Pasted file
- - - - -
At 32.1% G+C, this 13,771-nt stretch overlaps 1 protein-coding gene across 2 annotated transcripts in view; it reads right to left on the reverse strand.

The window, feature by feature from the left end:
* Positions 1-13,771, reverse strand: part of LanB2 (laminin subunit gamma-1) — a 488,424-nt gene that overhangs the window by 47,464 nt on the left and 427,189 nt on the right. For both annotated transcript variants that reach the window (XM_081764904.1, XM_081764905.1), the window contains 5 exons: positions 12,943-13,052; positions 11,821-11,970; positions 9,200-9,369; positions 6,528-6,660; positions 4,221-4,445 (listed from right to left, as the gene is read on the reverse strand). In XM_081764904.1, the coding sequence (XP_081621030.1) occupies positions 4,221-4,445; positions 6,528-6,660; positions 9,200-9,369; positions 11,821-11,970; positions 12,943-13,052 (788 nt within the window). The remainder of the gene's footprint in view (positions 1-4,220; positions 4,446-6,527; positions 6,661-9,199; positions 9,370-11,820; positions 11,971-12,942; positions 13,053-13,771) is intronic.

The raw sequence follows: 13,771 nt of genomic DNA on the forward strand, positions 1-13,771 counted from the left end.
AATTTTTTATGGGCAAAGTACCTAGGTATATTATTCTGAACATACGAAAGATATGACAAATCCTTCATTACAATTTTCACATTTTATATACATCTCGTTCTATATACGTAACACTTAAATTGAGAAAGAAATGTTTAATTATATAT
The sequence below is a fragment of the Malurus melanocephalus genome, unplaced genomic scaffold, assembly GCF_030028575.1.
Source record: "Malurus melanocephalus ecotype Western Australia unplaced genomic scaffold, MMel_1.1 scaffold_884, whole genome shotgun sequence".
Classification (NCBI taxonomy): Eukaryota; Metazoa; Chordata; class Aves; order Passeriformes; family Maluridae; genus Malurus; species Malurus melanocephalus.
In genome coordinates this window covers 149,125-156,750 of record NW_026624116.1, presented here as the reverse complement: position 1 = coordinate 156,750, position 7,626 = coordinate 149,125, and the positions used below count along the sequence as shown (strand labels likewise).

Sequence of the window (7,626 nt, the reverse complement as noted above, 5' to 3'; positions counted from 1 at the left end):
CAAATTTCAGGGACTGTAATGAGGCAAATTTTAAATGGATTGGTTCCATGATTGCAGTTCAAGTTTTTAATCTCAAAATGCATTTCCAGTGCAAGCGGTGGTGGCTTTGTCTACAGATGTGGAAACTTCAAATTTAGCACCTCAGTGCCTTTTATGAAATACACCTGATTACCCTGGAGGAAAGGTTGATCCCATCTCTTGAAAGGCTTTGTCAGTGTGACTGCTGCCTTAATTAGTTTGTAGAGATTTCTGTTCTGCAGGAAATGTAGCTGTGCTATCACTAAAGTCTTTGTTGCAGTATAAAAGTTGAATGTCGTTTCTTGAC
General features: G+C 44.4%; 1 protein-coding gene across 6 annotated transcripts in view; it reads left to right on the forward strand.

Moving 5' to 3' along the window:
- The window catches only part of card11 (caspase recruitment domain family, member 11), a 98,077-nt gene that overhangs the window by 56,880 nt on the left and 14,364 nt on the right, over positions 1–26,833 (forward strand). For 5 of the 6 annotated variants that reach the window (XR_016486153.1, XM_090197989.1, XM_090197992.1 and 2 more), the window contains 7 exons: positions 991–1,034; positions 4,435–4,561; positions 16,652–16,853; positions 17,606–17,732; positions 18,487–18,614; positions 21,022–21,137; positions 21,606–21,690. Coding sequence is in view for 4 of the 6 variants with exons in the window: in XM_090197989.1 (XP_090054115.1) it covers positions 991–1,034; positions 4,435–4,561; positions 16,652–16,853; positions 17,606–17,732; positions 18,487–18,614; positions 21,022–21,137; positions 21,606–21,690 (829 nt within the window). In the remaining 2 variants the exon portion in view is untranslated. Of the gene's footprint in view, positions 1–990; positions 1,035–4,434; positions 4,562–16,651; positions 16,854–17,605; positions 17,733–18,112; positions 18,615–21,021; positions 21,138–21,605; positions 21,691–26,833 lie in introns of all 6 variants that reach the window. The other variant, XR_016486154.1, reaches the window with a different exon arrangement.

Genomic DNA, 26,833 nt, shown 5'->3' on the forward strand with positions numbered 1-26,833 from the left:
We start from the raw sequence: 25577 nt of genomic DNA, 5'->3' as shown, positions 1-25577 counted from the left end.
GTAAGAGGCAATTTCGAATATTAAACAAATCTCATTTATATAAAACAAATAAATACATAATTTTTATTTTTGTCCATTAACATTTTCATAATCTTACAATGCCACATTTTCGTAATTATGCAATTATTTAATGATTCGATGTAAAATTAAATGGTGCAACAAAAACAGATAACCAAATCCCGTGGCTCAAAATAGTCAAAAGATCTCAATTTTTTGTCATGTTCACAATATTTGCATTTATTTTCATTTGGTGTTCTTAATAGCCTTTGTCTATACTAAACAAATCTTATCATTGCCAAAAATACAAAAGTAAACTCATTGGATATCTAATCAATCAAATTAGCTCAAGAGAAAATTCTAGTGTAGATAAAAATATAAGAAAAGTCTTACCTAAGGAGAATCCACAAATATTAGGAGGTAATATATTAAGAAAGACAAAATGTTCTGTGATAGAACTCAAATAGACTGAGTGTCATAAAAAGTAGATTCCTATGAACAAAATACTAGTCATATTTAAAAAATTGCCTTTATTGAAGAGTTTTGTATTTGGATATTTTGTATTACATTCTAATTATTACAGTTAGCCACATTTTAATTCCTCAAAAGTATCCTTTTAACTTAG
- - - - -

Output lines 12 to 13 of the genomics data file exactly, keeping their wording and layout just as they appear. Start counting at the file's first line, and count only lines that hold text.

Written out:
General features: G+C 44.4%; 1 protein-coding gene across 6 annotated transcripts in view; it reads left to right on the forward strand.

Moving 5' to 3' along the window: